Pseudoscience is why B-Schools have been called “ill-defined institutions.” They tack between conflicting management mantras. In the 1930s, it was “human relations.” During World War II, it was the rational model of expediency and efficiency. But by 1958 it was reported that B-School graduates lack “an interest in connecting what they were learning in business school with the larger concerns of society.” By 1959, a Ford Foundation report called business schools “the slums of the educational community.”
In 1977, Alfred D. Chandler, Jr. codified agency theory in The Visible Hand. It replaced Adam Smith’s unreliable “invisible hand” with the “visible hand” of executive managers. This, writes Khurana, “represented a kind of Darwinian triumph” in the sense that Chandler argued organizations survive not so much because of good people but because organizations perform some function more efficiently than others do.
Agency theory dissolved the idea that executives should be held—on the basis of notions such as stewardship, stakeholder interests, or promotion of the common good—to any standard stricter than sheer self-interest.8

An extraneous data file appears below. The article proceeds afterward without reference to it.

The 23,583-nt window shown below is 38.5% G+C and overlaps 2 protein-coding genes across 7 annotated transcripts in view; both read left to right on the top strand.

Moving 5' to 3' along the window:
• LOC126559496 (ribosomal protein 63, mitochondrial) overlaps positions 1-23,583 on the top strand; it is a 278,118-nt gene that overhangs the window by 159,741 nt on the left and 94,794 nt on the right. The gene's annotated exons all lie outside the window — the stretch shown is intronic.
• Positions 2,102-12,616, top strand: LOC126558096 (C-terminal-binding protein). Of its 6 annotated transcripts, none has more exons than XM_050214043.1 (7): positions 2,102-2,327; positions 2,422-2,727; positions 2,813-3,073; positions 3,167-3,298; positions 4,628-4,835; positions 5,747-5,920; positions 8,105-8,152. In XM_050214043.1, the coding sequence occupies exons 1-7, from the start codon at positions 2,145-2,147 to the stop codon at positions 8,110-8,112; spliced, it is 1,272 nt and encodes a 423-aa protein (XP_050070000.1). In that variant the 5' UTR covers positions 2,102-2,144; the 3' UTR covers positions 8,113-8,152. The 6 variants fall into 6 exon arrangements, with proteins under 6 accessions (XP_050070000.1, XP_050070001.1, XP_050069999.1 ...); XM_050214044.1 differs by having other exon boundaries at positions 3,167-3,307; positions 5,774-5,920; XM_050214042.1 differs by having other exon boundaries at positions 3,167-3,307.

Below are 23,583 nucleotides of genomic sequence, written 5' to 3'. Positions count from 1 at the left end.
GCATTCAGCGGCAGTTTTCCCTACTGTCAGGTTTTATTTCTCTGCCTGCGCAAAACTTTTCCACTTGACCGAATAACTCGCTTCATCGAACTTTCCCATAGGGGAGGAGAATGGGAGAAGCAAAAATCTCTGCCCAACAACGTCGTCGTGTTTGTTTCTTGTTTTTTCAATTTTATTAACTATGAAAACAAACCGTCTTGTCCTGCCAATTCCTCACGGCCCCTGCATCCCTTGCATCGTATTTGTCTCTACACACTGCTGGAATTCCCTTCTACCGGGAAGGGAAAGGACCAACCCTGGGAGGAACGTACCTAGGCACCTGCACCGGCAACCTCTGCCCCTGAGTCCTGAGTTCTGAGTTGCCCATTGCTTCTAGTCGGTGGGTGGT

This is why research in the 1970’s indicated students in higher education generally were becoming increasingly interested in reaping large financial rewards from their education. Fortune magazine noted that the elite MBA had become the ticket required for the exe. suite. In 1978, The New York Times described a Harvard MBA as a “golden passport” to financial well-being. In 1980 a famous HBR article suggested B-Schools contribute to “Managing Our Way to Economic Decline.” A few years later, a new theory suggested the solution was a distinction between “leaders” and “managers.”
But what if the solution isn’t managers? What if the theory of agency is the problem? Without replacing this fundamental assumption—making financial return the yardstick for measuring the success of “corporate culture”—managers will keep pretending to teach ethics and workers will keep pretending to pay attention. The solution is revamping not only our ideas about work and corporation but also rebuilding the institutions that graduate our corporate leaders. How about a business school based on an accurate understanding human nature?
1 Diana Middleton, “B-Schools Try Makeover: Harvard and Other Elite Institutions Hire New Deans; the ‘M.B.A. Oath’” Wall Street Journal, May 6, 2010, B5.
2 Rakesh Khurana, From Higher Aims to Hired Hands: The Social Transformation of American Business Schools and the Unfulfilled Promise of Management as a Profession (Princeton, NJ: Princeton University Press, 2007), p. 24.
3 Robert H. Wiebe, The Search for Order: 1877-1920 (New York, NY: Hill and Wang, 1967), p. 12.
4 Khurana, Higher Aims, p. 55.
5 Khurana, Higher Aims, p. 117.
6 Khurana, Higher Aims, p. 4.
7 Khurana, Higher Aims, p. 7.
8 Khurana, Higher Aims, p. 323.